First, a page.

That has been one of Prescod’s most frequent criticisms of Williams: that he hasn’t done enough during his decades in power to actually improve Philly public schools, and that he is compromised by his financial reliance on donors like Yass.

Prescod doesn’t blame parents for sending their kids to charter schools, he said. “But I think we have to realize there’s a broader agenda here…why is someone like Jeffrey Yass — the wealthiest person in the state, the biggest funder of Republican candidates, [involved in] right wing think tanks — why is this person so interested? Why is this the person who’s my opponent’s biggest funder?”

Yass’s interest in Philly politics, Prescod said, is “about ultimately privatizing our schools, attacking teachers’ unions…We can’t act naïve. Like, if they’re giving to a Democratic incumbent, they’re getting something in return for that money.”

Yass distributes his money through a broad network of PACs. On May 2, Williams reported his latest big donation from one of them: $10,000.

Prescod noticed. On Twitter, he wrote that “for me to raise $10,000, I have to spend an average of 50 hours calling supporters and asking them to contribute to our campaign.”

“I wouldn’t have it any other way,” he added. “I’m proud that our campaign is powered by working people: teachers, postal workers, city workers, UPS drivers. And I’m proud NOT to be supported by a Republican like Jeffrey Yass.”

Williams maintains that the money doesn’t matter.

“Don’t criticize me because of where I get money to run a campaign,” he said. “You want me to tie both hands behind my back and hamper myself to run an effective election? I’m not going to do that.”

Prescod’s own funding has mostly been small donations. In the most recent reporting period, his biggest contributions were $5,000 from Philadelphia Democratic Socialists of America, and another $5,000 from Teamsters Local 623.

Apart from Yass, many of Williams’ big funders are also unions. He got another $10,000 and $25,000 respectively from PACs for District Council 21, and the Laborers’ District Council.

A matter of experience

On a warm Sunday a few weeks before the primary, Prescod and his campaign staff met in Southwest Philly’s Elmwood Park with a group of dedicated supporters for a training session, before they scattered for a few hours of door-knocking.

Most were young, and many were affiliated with groups like Reclaim and Philadelphia’s chapter of the Democratic Socialists of America. Not all grew up in Philly.

Kani Mote, who has been involved with Prescod’s campaign since February and now serves as field director, said it’s irritating when Williams and his supporters suggest that because of their backgrounds, Prescod and his supporters don’t understand the district well enough.

“I mean, I’m an immigrant, queer person of color,” they said. “I have been told my whole life that I’m a transplant wherever I go…Williams actually grew up in West Philly and hasn’t done anything for the community and has actually just made himself richer. And that is the thing that fuels me.”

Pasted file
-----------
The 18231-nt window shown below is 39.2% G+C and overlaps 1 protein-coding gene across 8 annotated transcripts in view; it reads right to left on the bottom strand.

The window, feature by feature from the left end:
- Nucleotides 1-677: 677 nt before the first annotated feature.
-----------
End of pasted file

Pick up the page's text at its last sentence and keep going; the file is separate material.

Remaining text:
But for some voters, it does matter where a candidate is from. At the weekend community event at Kingsessing rec center, Williams was surrounded by people who saw his long history in the district as a point in his favor.

One of them was Eric Riddick, who was holding the inaugural event of his community development group, the Emergency Response Foundation. Williams has known Riddick’s family since Riddick was a kid. They stayed in touch when, in 1991, Riddick was convicted of a murder he says he didn’t commit. He spent nearly 30 years in prison before his release last year, when the District Attorney’s office said his original trial had been unfair and vacated his conviction.

Since he’s been out, Riddick has jumped into local organizing. He sometimes disagrees with Williams — he thinks a probation reform bill Williams is backing, for instance, doesn’t go nearly far enough — but mostly feels good that someone like him is in office.

“He’s been here, Riddick said. “He could have moved out of southwest Philadelphia years ago, but he remained here so that he can keep a finger on the pulse of the people in the community.”

These are the feelings that could end up deciding the campaign. And sometimes, the question of experience versus a fresh perspective has left onlookers torn. That’s what recently happened in West Philly’s 27th Ward, which encompasses University City and parts of Spruce Hill, Cedar Park, and Squirrel Hill.

The 27th is one of the few wards in the city that endorses candidates through an open voting process among committee members. While a number of wards with more opaque endorsement structures have backed Williams, longtime 27th Ward leader Carol Jenkins noted that Prescod seemed like a natural fit for her education-focused area.

Committee members in the 27th have long clashed with Williams over his support for charter schools. Prescod “has been an educator himself in public education,” Jenkins said. “He’s been an organizer. He had strong support from the teachers’ union.”

The ward heard from both candidates for the first time at a public meeting. It was tense.

Williams arrived with a crowd of supporters who, both Prescod and Jenkins recalled, shouted throughout the remarks and criticized Prescod for having not been born in Philadelphia. But despite being irritated at the disruptions, Jenkins emerged grudgingly impressed with Williams, who she said “handled himself very well,” while she thought Prescod struggled to make the case for his candidacy.

“It just didn’t seem to us that he was there yet,” she said. “He might get there, maybe, in the future, but he didn’t seem to have enough of a grasp of the politics of Harrisburg or the political world at all, that he could be a strong voice for us.”

The negatives for both candidates, she said, were ultimately too significant.

The ward opted not to make an endorsement.